The only countries surveyed where less than two-thirds of online adults use social networking sites are India, where 65% of internet users say they use social networks, Poland (62%) and China (58%).
As with overall internet access, social networking is more popular among young people than among those ages 35 and older. In the most extreme example, 85% of Poles ages 18-34 who have internet access say they use social networks. Only 44% of older Poles say the same, an age gap of 41 percentage points. Large and significant age gaps on social media usage appear in 22 of the countries surveyed.
Sharing Views about Music, Movies and Sports Popular on Social Networks
Among social networkers in emerging and developing nations, the most common online activity, besides staying in touch with friends and family, is sharing views about music and movies. But majorities also use social networks to talk about sports. Less discussed topics include the products people use, politics and religion.
Overall, a median of 72% of social networkers in emerging and developing nations say they use these platforms to share views about music and movies. In fact, among the items tested, this is the top use of social media in 26 of the countries surveyed. Talking about music and movies is especially popular among social networkers in Vietnam (88%), Thailand (86%), China (83%) and Mexico (83%). But half or more of social networkers in every country surveyed say they participate in sharing views about music and movies.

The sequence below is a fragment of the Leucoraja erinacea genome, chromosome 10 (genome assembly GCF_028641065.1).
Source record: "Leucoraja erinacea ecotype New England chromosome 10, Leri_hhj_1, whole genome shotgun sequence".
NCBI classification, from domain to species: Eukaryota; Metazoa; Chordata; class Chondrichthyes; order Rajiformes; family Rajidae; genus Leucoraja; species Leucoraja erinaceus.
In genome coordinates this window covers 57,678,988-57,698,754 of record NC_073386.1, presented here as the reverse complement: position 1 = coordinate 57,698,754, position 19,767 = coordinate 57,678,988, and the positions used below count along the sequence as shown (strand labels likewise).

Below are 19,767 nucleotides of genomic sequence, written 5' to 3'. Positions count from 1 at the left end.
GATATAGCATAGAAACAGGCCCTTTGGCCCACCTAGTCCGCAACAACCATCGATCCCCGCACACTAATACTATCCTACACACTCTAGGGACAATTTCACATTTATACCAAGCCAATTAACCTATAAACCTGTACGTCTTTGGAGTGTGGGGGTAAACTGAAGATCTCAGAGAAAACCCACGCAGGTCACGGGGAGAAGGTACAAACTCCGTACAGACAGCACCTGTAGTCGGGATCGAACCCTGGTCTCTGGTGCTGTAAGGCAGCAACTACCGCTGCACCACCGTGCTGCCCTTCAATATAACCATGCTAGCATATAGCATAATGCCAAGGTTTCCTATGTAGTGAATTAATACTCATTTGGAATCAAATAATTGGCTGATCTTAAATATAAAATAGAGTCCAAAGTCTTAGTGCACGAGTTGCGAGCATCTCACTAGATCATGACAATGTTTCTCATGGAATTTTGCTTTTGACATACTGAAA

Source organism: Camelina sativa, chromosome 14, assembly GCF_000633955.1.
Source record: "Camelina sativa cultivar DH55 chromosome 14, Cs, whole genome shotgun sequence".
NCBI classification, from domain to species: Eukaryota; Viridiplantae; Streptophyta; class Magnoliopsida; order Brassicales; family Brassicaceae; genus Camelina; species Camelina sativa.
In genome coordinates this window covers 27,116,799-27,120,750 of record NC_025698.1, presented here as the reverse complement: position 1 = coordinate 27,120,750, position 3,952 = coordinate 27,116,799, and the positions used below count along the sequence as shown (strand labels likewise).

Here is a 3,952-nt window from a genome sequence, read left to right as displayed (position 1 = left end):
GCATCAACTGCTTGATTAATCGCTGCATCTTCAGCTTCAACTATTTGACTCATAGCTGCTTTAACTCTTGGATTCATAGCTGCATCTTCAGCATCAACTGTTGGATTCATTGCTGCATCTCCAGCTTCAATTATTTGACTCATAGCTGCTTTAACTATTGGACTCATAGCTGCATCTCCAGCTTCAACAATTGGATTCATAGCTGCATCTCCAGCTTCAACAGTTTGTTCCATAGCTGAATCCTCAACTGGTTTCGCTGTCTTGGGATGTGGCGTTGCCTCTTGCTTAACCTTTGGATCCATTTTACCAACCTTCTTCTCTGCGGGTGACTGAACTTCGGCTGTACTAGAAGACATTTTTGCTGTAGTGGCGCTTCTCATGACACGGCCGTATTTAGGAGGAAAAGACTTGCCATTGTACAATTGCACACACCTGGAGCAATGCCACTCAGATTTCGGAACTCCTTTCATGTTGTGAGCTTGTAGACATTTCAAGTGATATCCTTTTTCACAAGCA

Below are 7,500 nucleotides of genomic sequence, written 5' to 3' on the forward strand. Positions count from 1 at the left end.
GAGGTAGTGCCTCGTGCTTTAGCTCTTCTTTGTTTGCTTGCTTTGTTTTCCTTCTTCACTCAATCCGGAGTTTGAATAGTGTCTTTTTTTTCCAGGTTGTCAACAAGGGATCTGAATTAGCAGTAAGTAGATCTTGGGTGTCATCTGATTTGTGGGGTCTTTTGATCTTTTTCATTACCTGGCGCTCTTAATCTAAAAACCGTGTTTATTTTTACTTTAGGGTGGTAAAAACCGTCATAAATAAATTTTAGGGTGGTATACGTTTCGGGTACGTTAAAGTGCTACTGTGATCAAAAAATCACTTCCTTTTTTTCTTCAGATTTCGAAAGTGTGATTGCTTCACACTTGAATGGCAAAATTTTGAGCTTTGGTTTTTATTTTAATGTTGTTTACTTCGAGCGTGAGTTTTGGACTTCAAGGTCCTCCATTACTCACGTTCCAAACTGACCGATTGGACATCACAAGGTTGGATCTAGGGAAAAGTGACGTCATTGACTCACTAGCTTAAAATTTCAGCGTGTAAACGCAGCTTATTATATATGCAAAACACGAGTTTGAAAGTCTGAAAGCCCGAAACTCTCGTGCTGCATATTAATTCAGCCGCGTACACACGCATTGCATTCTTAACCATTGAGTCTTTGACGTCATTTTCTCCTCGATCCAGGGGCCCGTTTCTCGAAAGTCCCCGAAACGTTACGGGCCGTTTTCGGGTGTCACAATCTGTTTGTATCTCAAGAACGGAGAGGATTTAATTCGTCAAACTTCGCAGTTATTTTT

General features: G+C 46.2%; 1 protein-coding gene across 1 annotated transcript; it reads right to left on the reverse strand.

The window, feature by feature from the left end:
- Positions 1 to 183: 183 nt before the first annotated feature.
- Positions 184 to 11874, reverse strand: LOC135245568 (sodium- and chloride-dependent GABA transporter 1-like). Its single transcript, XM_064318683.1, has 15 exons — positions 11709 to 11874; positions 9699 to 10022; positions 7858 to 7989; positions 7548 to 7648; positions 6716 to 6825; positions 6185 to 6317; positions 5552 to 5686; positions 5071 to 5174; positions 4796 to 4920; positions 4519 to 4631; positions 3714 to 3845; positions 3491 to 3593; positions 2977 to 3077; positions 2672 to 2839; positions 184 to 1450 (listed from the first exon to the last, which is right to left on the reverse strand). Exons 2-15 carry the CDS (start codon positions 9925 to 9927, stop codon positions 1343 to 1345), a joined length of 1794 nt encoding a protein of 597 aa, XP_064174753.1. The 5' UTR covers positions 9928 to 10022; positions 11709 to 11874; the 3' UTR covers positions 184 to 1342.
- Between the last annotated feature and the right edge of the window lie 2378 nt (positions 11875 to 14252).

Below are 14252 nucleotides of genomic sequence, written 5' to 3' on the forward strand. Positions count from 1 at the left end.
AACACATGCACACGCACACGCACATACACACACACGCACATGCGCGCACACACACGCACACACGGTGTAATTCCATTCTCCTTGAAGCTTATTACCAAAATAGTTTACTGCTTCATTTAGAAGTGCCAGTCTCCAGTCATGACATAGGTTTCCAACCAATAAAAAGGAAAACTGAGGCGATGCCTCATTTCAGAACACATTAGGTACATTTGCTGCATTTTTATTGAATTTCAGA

Sharing views about sports is also popular. A median of 56% of social networkers say they have talked about sports on social media sites. Talking about sports is popular in Africa and Asia, including 73% of social networking users in Kenya and 71% in Ghana. And 72% of Indian social networking users are keen on sharing views about this topic.
Of less interest among social networkers in emerging and developing nations is sharing views about the products they use, politics and religion. But there are some notable exceptions. For example, while only a median of 37% say they share information about products they use on social networks, 75% do so in Tunisia, while 69% in Vietnam and 64% in China do.
When it comes to politics, Middle Easterners share information with their friends and family with greater frequency. In Lebanon, three-quarters of social networking users say they share information about politics on these platforms. And 66% of Egyptians and 63% of Jordanian social networkers agree.
Religion is the least shared topic. But 64% of social networking users in Jordan and 58% each in Nigeria and Egypt say they share their views about religion online.
Male social networkers are much more likely to say they use the sites to share views about sports compared with their female counterparts. For example, in Tunisia, 82% of male social networkers say they talk about sports but only 31% of females do. And overall, men who use social networks share views about sports more often than women users in 25 countries.
And while there are age differences in some of these countries among the social networking activities tested, they are particularly pronounced in sharing views about music and movies. In 16 countries with sufficient sample sizes to analyze, 18- to 34-year-olds are more likely to say they use social networks to share views about music and movies than those 35 and older.